New Zealand businesses remained pessimistic about the country's economic fortunes in the March quarter as negative sentiment following the change in government continued into the new year and as profitability remains weak.

A seasonally adjusted net 9 per cent of firms surveyed in the New Zealand Institute of Economic Research's quarterly survey of business opinion expect economic conditions to deteriorate over the coming months compared with a seasonally adjusted 11 per cent that had expected a deterioration in the prior quarter.

"Business confidence had fallen sharply in the December 2017 quarter in the wake of the new Labour-led government taking office, and this pessimism has carried over into the first quarter of 2018," said NZIER principal economist Christina Leung.

The headline confidence reading, however, is more pessimistic than firms' own trading with a net 15 per cent experiencing increased activity in the March quarter versus 10 per cent in the prior quarter and a net 16 per cent anticipating more demand in the next quarter versus 17 per cent in the December quarter.

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"It's more about sentiment than actual activity," said Leung.

Retailers are still the most pessimistic of the sectors, despite an increase in new orders and domestic sales. Changes in employment laws announced by the new government, including an increase in minimum wage, are likely to have contributed, said Leung.

"Changes in the labour law are of key concern, particularly amongst the smaller businesses," she said.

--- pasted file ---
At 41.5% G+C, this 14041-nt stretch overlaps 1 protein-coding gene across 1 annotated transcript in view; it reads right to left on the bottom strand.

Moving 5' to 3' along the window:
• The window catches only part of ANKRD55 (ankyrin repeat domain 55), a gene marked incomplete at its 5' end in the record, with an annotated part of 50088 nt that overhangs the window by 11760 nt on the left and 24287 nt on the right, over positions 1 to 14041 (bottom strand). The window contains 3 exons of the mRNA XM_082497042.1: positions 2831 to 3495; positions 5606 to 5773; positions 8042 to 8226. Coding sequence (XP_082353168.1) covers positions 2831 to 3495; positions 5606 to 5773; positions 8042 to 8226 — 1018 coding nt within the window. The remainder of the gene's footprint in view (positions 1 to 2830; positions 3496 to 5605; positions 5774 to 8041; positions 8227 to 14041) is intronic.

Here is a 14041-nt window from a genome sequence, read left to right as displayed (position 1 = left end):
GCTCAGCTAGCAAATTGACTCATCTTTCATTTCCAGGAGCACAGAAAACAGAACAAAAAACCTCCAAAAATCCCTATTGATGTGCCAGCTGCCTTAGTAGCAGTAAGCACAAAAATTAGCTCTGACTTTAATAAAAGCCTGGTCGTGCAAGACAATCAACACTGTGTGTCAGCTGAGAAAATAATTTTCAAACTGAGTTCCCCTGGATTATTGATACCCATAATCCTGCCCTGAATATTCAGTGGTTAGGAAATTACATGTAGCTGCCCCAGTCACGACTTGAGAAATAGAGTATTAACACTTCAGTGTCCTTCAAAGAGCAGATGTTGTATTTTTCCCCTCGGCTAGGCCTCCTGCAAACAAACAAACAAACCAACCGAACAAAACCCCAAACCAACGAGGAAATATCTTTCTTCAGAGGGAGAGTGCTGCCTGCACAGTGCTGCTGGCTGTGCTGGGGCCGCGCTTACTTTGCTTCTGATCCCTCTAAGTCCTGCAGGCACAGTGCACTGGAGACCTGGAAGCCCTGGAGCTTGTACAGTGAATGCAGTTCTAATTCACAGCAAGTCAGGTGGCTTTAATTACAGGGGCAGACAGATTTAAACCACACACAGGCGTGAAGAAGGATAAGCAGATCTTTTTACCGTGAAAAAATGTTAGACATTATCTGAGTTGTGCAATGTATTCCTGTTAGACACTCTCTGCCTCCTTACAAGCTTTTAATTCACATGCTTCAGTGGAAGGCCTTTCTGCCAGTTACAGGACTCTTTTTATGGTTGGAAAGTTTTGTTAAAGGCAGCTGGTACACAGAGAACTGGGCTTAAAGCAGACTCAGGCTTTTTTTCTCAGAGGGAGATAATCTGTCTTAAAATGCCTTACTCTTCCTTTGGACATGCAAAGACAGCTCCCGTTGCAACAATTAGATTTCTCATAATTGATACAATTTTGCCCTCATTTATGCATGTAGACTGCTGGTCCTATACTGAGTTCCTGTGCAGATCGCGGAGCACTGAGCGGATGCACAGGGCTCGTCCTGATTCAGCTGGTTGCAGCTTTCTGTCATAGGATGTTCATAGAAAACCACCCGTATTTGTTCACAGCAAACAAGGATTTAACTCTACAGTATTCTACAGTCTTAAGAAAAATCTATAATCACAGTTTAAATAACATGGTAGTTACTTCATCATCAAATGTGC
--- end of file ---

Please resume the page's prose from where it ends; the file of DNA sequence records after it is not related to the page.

The QSBO showed profitability remained weak in the March quarter with a net 7 per cent reporting lower earnings, unchanged from the December quarter and expectations are for profitability to remain the same in the next quarter.

Regarding the headline confidence number, Leung noted the "continued weak profitability appears to be a key contributor to this pessimism, and businesses are not optimistic this will improve."

The QSBO showed a net 1 per cent of firms indicating plans to reduce investment in buildings versus 2 per cent that indicated they were planning to increase it in the December quarter. A net 17 per cent have plans to invest plant and machinery versus 10 per cent in the prior quarter.

According to Leung, with labour costs increasing, firms may be looking to mitigate cost pressures by investing in labour-saving technology.

Firms are still finding it difficult to hire new staff, with a net 44 per cent saying skilled labour was hard to find, versus 49 per cent in December. A net 29 per cent found it hard to attract unskilled labour, compared to a net 31 per cent in the prior period.

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Companies still expect to face cost pressures, with a net 35 per cent anticipating increased costs compared to 38 per cent in December while experienced costs were largely unchanged with a net 31 per cent reporting higher costs compared to 29 per cent in the prior period.

Pricing intentions lowered, with 21 per cent expecting to lift prices in the coming quarter versus 31 per cent in March, while a net 16 per cent raised prices in March versus 18 per cent in the prior period.